$38-Million Biodigester coming to Grand Rapids


Grand Rapids has begun building a $38-million biodigester that will convert food waste into energy.

City officials and business leaders gathered for a groundbreaking ceremony last week at the city’s Environmental Services Department’s Water Resource Recovery Facility, or WRRF, at 1300 Market Ave. SW.

A new $38-million waste-to-energy biodigester and related sludge treatment system is being built at the site.

The project, initially projected to be completed in 2018, is now estimated to be done by 2019.

Grand Rapids Mayor Rosalynn Bliss said the biodigester is part of the city’s goal of using 100-percent renewable energy to power city buildings by 2025.

“This project demonstrates the overwhelming public and private support we have in our region for green infrastructure,” Bliss said.

The city generates almost 30% of its electricity from renewable energy.

Why it’s needed

Environmental Services Director Mike Lunn said when the project was announced in February that the system is the city’s chosen solution for treating the growing stream of food waste from companies such as Founders Brewing Co., Coca-Cola and Amway.

City Manager Greg Sundstrom added it was the most sustainable and financially sound option on the table.

“Without this biodigester, Grand Rapids would exceed the capacity of our current system within the next few years and that would require spending $120 million to expand waste treatment operations at the city’s Water Resource Recovery Facility,” Sundstrom said. “Our plan reduces costs, protects the environment in a sustainable manner and advances progress on our city’s important quality-of-life priorities.”

How it works

Biodigesters are concrete chambers that mimic the work done by fermenters in a brewery, converting carbon to carbon dioxide and methane, Public Services Managing Director Tom Almonte said.

The plan will be to take organic waste and combine it with microorganisms in three sealed, air-tight tanks that each have a capacity of 1.4-million gallons. The project also provides space for an expansion of three additional tanks at the site to allow existing or future high-strength waste customers to tap into the system.

Water from a new $4-million, 10-inch transmission pipe the city has installed underneath Market Avenue will carry concentrated food waste from Founders Brewing and other businesses, such as SET Environmental, to the city’s treatment plant.

The waste will then be recycled through the biodigester to create a biogas that produces energy, primarily electricity, that can then be used to power and heat the buildings and operations at WRRF and to operate the digesters, Almonte said.

“Carbon filters and other technologies will be used to control the smell,” Lunn said. “It’s based on the same system we use at the wastewater treatment facility to control odors from raw solid waste.”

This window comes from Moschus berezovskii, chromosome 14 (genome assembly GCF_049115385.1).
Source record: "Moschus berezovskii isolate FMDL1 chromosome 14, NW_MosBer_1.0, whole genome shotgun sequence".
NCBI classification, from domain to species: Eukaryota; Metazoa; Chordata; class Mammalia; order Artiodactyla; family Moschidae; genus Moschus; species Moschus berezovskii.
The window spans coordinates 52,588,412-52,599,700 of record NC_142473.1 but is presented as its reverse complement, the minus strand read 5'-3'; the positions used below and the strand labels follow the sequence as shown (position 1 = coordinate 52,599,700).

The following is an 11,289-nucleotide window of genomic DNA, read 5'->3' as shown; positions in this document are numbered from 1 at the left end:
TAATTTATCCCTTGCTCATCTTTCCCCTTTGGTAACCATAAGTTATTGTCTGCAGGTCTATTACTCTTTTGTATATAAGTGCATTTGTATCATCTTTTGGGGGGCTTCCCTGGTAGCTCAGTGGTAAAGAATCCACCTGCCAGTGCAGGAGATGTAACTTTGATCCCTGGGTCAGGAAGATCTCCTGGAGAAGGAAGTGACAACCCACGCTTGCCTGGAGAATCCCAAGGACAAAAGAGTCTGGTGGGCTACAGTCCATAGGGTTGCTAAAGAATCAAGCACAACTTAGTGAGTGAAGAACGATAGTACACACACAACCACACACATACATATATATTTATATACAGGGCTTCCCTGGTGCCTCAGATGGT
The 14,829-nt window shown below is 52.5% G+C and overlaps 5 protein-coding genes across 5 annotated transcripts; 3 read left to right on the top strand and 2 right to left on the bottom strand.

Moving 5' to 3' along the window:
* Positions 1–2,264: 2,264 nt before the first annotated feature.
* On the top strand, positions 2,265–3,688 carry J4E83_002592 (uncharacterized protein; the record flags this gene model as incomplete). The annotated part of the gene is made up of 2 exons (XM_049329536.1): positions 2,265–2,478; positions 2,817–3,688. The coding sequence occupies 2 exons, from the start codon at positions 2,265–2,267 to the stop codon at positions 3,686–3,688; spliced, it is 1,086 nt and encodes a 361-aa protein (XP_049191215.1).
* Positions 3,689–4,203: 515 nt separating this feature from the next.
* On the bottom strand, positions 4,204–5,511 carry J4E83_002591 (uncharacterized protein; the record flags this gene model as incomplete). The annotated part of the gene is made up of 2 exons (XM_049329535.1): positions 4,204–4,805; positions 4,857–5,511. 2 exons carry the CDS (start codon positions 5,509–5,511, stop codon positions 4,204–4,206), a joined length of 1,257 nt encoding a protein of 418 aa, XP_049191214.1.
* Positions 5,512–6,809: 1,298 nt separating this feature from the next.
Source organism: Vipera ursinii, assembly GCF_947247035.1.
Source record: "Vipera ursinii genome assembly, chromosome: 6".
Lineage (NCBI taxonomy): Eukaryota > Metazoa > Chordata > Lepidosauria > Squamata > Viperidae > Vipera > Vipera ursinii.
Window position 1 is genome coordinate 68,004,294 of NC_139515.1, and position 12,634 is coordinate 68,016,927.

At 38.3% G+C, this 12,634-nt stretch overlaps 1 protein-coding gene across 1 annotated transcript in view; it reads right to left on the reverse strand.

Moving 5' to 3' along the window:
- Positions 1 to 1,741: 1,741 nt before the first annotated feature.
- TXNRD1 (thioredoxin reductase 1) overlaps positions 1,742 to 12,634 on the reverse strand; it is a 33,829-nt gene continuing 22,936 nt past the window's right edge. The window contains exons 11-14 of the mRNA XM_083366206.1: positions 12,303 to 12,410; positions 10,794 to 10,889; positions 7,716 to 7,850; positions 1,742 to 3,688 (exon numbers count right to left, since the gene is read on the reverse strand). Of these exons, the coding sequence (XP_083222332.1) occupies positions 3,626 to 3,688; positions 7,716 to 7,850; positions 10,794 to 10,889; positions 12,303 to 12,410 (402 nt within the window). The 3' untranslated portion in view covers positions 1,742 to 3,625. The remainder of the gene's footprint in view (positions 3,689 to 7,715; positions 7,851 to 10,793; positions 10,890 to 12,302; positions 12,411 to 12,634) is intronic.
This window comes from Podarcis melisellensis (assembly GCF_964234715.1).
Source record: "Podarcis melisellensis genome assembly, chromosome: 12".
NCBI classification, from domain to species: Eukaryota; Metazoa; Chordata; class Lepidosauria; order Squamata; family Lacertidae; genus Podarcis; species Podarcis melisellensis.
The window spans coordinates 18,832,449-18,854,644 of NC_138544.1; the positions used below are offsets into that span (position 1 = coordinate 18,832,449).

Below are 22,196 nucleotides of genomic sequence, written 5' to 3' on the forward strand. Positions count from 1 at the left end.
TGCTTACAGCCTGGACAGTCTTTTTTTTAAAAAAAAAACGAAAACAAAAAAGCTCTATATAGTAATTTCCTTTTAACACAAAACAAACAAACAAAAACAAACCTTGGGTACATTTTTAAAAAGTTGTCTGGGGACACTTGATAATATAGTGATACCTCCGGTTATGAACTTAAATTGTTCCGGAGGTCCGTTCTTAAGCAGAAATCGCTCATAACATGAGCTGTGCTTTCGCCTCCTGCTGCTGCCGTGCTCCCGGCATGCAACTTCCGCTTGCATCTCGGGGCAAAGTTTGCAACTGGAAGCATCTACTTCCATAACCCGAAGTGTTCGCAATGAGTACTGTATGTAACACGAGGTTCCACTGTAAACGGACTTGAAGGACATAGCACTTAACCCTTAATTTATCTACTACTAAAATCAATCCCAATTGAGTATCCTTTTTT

Grand Rapids will pay for the project with tax-exempt municipal bonds. Electricity production from the biodigester will help offset the costs of the investment, which is expected to help keep consumers’ rates steady, Deputy City Manager Eric DeLong said.

The biodigester system will produce about 95 percent of the WRRF electricity needs, DeLong said.

When fully operational, the biodigester system might open the door to potential new revenue streams, Commissioner Ruth Kelly said. The sale of city-generated phosphorous recovery has a potential annual return on investment that will make the investment revenue neutral to positive.

Firms on the project

Pasadena, California-based Tetra Tech is leading the design phase of the biodigester installation.

The Christman Company, based in Lansing, is serving as the project’s contractor.

The planning effort was guided by the city’s Utility Advisory Board.

Area impact

According to the city, the biodigester project has potential long-term benefits across Kent County, because the WRRF goes beyond serving the Grand Rapids to include the communities of Walker, Kentwood, Cascade Township, Grand Rapids Township, Tallmadge Township, Wright Township, East Grand Rapids, Ada Township, Gaines Township and Caledonia Township.


Article cited from: https://goo.gl/sTZq7C 





  1. Waste No Waste: Time to Embrace Biogas
  2. Is Big Gas finally learning to love biogas?
  3. We need to get behind Renewable Natural Gas
  4. Difference between a Turbo and Positive Displacement Blower
  5. The Difference between Methane and Natural Gas
  6. First Dairy Biogas Project in Connecticut
  7. Does Renewable Natural Gas Have a Future in Energy?
  8. Biogas Offtake Opportunities For Digesters
  9. Wisconsin Dairy Begins Production of Renewable Natural Gas
  10. Anaerobic Digestion Sector Forming a Clearer Picture
  11. Brightmark to Expand Western New York Dairy Biogas Project
  12. Biogas - The Energy Wonder That's Under Our Noses
  13. Power Generation Achieved by a Self-Assembled Biofuel Cell
  14. Less Carbon Dioxide from Natural Gas
  15. Project Uses Renewable Electricity for RNG Production
  16. Smithfield Hog Farm Provides Natural Gas to Missouri City
  17. From Waste to Gas
  18. Gas Clash Threatens Australian Export
  19. Maximizing Opportunities of Anaerobic Digestion from Wastewater
  20. Catalyst to Speed up Conversion of Biomass to Biofuel
  21. How It Works: Ethanol
  22. Anaerobic Digestion - the Next Big Renewable Energy Source
  23. Anaerobic Additions
  24. Three (3) Tech Solutions for Modern Landfills
  25. The Costs and Benefits of Anaerobic Digesters
  26. Bacteria Farts Power Wastewater Plant in Fort Wayne
  27. Europe’s First Poultry Manure Biogas Plant
  28. Electricity Using Pig Manure
  29. $38-Million Biodigester coming to Grand Rapids
  30. Biochar Could Benefit Anaerobic Digestion of Animal Manure

For additonal reading, please visit us at: News Worthy

Difference between a Turbo and Positive Displacement Blower